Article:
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An Open Letter to Mom on Mother's Day

May 10, 2015

Dear Mom:

It’s Mother’s Day and I am reminded once again that time and distance has separated us for another year.  It is that weekend each May that makes me reflect on how woefully short I have fallen over the years at letting you know how important you are to me. For as hard as you pushed me to be a good student in school, I clearly missed class on the day they taught “recognizing your mother".  So it is again that there is no Hallmark card in your mailbox that says “just the right thing”, or beautiful bouquet of roses arriving at your door today. I am sorry about that and I hope you will forgive me (again). A couple of years ago I started this blog to write about things that touched me in some way personally. So this year, in lieu of not getting anything again, I am writing this for you.

If I remember the story correctly from you I have been a pain in the ass before you even brought me into this world (in labor for over 20 hours?). Sorry about that—I can’t imagine. I have always been restless, impatient, and hated lines of any kind since then. After much work you finally did get me here and I have to say it’s been quite the adventure ever since. I especially liked it when you brought a brother and two sisters into the equation so I had someone to share this trip with over the years. You made sure all us kids were fed and clothed. You looked after us when we were sick and unconditionally loved us, despite the many days that no one in their right mind (other than a mother) would have done so. (God Bless all Moms for this trait).

Mom, you always looked out for me (probably more than you should have). Seemed like if I needed a couple of extra dollars for gas money to drive around, or to get a pizza on a weekend it would mysteriously appear. You always made sure I had a new pair of Converse high tops (back in the day those were the Air Jordan’s of the time) each year for basketball season (they were also clearly the best part of my game). You managed me through the trauma of two High School Proms. You weren’t a judgmental passenger when I was getting my drivers license (even though I am not a good driver to this day). You made sure that birthdays were special with all my favorite food and deserts. I can’t even remember when you quit doing my laundry (well into college). You have been there for my basketball, baseball, and football games. You attended scholastic bowl matches, band concerts and school plays. So much so that I am stunned that you don’t suffer permanently from a severe case of “bleacher ass”.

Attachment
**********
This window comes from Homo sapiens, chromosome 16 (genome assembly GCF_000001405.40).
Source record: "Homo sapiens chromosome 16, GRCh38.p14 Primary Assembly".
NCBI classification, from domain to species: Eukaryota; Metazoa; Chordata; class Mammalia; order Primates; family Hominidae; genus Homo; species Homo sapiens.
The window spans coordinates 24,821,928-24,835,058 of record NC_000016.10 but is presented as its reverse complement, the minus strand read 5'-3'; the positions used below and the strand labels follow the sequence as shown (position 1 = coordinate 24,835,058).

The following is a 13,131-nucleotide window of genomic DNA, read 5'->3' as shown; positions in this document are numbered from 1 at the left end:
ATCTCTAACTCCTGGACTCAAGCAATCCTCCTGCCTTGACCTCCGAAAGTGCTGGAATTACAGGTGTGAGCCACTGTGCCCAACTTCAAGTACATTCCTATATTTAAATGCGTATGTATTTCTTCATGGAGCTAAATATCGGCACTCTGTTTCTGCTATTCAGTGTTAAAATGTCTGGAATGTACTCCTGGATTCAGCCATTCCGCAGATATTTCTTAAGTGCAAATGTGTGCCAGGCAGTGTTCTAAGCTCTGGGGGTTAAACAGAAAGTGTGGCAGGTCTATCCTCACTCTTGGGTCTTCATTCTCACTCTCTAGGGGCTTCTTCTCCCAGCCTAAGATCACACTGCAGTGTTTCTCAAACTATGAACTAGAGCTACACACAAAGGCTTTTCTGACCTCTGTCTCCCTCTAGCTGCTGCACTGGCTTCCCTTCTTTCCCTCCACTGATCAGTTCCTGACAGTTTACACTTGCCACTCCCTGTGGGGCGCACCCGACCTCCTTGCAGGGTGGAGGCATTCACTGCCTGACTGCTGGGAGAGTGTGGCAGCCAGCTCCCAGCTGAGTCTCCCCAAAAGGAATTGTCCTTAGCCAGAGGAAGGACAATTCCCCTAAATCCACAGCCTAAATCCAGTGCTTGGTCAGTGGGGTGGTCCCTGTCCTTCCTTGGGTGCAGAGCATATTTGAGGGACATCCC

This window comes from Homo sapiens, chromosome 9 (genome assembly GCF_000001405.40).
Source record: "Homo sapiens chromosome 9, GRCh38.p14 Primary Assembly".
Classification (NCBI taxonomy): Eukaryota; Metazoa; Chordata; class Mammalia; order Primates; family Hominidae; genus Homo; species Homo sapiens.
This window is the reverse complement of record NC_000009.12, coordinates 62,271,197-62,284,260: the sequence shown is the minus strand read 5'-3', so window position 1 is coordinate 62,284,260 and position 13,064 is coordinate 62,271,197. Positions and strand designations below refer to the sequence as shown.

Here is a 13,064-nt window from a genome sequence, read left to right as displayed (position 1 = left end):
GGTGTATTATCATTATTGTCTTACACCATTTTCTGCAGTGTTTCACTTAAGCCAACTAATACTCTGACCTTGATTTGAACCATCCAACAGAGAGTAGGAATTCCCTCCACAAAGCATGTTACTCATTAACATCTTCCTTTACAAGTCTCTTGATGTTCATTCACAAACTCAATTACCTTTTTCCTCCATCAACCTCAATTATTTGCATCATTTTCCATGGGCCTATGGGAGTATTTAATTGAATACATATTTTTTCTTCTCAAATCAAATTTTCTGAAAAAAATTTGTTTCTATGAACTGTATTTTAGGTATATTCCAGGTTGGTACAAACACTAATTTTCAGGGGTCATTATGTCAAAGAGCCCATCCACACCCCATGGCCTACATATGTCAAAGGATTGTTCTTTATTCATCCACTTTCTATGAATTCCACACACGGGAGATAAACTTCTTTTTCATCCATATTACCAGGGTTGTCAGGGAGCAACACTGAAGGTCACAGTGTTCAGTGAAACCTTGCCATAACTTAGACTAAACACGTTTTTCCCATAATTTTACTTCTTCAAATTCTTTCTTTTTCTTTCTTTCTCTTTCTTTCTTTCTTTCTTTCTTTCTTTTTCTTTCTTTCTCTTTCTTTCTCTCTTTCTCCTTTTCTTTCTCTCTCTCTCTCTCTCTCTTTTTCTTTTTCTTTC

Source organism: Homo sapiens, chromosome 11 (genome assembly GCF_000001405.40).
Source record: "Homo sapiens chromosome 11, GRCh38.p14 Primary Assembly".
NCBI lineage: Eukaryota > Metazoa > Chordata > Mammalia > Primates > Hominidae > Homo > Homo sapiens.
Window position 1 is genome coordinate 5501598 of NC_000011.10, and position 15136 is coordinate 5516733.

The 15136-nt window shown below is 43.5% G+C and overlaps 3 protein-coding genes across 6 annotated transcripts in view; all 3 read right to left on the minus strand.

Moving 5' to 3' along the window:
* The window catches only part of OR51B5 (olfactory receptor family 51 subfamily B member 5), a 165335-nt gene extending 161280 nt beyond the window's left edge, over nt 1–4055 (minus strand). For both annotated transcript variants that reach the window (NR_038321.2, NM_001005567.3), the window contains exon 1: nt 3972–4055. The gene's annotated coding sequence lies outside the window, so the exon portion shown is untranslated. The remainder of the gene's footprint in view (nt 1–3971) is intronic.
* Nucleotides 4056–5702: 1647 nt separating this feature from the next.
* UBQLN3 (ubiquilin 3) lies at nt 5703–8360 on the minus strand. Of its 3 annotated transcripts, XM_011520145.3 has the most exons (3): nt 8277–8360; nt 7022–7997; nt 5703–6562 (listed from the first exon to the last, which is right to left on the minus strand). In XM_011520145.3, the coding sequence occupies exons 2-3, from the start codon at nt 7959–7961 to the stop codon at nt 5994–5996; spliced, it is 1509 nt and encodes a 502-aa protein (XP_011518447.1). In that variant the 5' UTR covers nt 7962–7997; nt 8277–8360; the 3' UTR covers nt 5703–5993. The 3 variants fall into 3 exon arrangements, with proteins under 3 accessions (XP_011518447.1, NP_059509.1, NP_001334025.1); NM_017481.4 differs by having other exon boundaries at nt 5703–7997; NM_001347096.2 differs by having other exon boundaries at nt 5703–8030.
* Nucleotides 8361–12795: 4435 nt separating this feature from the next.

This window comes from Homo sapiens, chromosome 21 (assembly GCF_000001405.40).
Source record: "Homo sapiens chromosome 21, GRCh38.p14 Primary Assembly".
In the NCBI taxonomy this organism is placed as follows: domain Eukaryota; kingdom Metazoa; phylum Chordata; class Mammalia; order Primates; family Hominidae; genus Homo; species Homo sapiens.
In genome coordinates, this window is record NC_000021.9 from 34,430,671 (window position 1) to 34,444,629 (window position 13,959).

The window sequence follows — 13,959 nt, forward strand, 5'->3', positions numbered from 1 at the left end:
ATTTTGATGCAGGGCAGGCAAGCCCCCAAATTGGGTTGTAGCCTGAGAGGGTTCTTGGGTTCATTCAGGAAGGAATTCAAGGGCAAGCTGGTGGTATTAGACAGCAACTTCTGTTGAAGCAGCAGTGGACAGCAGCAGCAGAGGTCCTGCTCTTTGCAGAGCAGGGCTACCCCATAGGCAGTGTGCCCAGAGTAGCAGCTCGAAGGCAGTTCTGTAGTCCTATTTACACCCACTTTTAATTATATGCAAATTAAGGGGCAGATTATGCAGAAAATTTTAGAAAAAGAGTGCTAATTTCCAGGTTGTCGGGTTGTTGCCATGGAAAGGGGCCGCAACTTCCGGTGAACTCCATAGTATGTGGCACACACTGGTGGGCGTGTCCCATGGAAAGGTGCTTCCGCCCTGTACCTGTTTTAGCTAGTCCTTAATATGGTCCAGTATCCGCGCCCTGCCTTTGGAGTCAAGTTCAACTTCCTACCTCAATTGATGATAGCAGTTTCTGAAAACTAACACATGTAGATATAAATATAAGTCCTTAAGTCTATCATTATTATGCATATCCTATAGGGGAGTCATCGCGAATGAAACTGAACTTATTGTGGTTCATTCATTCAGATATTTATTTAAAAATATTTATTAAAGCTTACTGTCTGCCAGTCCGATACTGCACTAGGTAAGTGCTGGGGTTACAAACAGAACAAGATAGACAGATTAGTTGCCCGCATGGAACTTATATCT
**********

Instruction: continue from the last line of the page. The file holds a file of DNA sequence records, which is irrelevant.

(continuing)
You did all this stuff while working as a full time registered nurse. A damn good one too. It has never surprised me you became a nurse. Those kind of care givers have to have huge hearts and I don’t know anyone’s who is bigger than yours.  I am proud of you for all the people you have helped over the years. I am sorry if I have never said that to you before.  You would think that someone who works in a profession that demands strong communication that I would have done this before today. 

It dawns on me that many of my best and worst traits are straight from you. We are both loud and opinionated (among many other things). Deep down we both care about people even though on many occasions our delivery may miss the mark (believe me the delivery issue has plagued me for years).  The thing is—I wouldn’t have it any other way.  I am tougher because of you and probably kinder and more caring than I would be otherwise.  All I know is that your raised four pretty successful kids and have touched thousands of lives along the way. You have been there in our greatest triumphs, cheering us on and in our darkest hours helping pick us back up. I have also learned along the way there is nothing better than truly making you mom proud (though my observation is it doesn’t take too much to make a mother proud). There is also absolutely nothing worse on earth than knowingly disappointing your mom. I apologize for all those times (I wish I could have them back and do them over).  I hope the proud moments have outweighed the disappointing ones.

So today mom I didn’t get you any cards, flowers, or candy again this year (put it on my tab). I just want you to know that even though time and distance have kept us apart, I do love you like only a son can love a mother. I don’t need a day in May to think each day about how I came into this world or how I have been able to stay in it for so long. My hope is today that you are doing something fun for yourself and having a toast to your good work. It’s not like you didn’t produce two pretty damn good mothers (Julie and Maranda) in addition to your own work. Also, don’t forget to take an hour of quiet contemplation and remember Grandma on your way down Mother’s Day memory lane today---no better role model than her was there? Happy Mothers Day!


“But there's a story behind everything. How a picture got on a wall. How a scar got on your face. Sometimes the stories are simple, and sometimes they are hard and heartbreaking. But behind all your stories is always your mother's story, because hers is where yours begin.” ― Mitch Albom, “One More Day”


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